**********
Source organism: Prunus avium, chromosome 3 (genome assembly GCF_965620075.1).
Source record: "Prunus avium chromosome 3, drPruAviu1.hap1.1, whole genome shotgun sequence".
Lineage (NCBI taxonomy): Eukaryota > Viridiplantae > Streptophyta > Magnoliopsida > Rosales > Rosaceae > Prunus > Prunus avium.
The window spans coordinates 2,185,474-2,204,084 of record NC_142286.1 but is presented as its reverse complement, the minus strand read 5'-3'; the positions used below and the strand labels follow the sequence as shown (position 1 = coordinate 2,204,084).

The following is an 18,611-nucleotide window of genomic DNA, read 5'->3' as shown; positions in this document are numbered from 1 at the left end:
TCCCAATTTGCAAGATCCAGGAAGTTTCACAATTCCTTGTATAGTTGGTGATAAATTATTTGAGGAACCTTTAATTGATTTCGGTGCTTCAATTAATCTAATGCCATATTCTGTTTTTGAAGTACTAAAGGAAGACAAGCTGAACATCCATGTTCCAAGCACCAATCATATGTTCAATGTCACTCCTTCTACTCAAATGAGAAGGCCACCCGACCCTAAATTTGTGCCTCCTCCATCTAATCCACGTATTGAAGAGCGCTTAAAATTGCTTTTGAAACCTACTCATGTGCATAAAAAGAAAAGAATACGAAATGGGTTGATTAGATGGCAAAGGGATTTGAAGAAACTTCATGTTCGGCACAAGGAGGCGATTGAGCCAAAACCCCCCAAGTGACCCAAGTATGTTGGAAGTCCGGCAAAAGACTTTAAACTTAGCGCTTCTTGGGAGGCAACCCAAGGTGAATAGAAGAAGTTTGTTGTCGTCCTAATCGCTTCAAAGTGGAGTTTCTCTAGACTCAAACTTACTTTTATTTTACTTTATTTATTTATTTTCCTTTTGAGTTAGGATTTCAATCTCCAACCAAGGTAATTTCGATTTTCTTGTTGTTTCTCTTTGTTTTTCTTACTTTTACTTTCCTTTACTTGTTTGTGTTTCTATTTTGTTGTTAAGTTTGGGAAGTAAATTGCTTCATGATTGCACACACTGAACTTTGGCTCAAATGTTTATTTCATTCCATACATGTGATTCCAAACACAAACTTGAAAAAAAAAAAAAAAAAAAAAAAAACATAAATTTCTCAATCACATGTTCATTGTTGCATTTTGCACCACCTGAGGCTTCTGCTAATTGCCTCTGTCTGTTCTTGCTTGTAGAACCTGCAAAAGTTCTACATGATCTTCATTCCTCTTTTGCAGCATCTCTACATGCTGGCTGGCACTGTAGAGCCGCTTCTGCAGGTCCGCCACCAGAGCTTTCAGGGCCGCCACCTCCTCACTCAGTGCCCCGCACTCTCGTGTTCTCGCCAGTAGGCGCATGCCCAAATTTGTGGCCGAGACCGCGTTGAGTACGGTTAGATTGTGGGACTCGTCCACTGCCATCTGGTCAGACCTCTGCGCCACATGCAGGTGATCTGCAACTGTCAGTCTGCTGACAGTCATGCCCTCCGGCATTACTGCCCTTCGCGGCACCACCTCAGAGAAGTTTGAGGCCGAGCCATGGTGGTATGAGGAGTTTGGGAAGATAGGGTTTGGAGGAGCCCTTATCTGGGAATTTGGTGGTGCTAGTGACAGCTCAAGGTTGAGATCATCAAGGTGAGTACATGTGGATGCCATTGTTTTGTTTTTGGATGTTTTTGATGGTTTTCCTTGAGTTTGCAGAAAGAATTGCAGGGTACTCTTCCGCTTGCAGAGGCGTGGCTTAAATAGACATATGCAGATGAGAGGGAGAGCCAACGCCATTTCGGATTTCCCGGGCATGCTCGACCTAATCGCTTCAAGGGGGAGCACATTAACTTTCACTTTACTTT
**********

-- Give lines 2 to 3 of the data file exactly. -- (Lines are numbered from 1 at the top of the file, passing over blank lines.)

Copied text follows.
Source record: "Prunus avium chromosome 3, drPruAviu1.hap1.1, whole genome shotgun sequence".
Lineage (NCBI taxonomy): Eukaryota > Viridiplantae > Streptophyta > Magnoliopsida > Rosales > Rosaceae > Prunus > Prunus avium.